Shared decision making (SDM) is a process that enables clinicians and their patients to participate jointly in making health decisions.34,35 In this process, the patients and clinicians discuss treatment options and their benefits and risks, and consider a patient’s values, preferences, and circumstances surrounding their management. SDM allows scientific evidence and patient preferences to be incorporated together into a collaborative discussion that will increase patient knowledge, risk perception surrounding therapy choices, and patient-clinician communication overall. Conflict surrounding both the use of clinical testing and treatment choice can then be reduced.34 SDM is now a critical aspect of cancer treatment and management. The key factors for effective SDM include35:
  • Determination of the situations in which SDM is critical
  • Acknowledgment of the decision to the patient
  • Description of the treatment options, including risks, benefits, and uncertainty associated with each potential choice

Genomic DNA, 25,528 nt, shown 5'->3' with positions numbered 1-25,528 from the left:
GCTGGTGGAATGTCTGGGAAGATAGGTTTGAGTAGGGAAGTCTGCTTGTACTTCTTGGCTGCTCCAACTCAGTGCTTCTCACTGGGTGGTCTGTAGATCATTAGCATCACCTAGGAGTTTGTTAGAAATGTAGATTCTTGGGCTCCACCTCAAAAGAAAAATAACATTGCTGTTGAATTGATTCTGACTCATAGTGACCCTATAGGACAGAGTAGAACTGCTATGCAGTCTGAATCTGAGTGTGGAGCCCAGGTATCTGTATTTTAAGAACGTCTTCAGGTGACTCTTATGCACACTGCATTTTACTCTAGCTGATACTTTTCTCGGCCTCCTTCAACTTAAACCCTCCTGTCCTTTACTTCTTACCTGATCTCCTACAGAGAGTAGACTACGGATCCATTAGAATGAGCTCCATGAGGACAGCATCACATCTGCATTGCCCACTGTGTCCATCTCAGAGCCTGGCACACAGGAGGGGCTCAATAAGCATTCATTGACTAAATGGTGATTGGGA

• Elicitation of patient preferences and values
  • Agreement on a plan for the next steps in the decision-making process


It must be emphasized that SDM is not a 1-step process. Truly incorporating SDM into clinical decision making requires multiple steps and visits. The typical components of SDM surrounding therapy over the course of a series of office visits would include36:
  • Choice talk: The clinician offers (and justifies) the different choices for therapy but checks for the patient’s reaction and defers closure on a decision
  • Option talk: The clinician lists the options for therapy in more detail, including their risks and benefits to generate a dialogue with the patient and offers decision aids (DAs), summarizing the various options and checking for patient misconceptions about them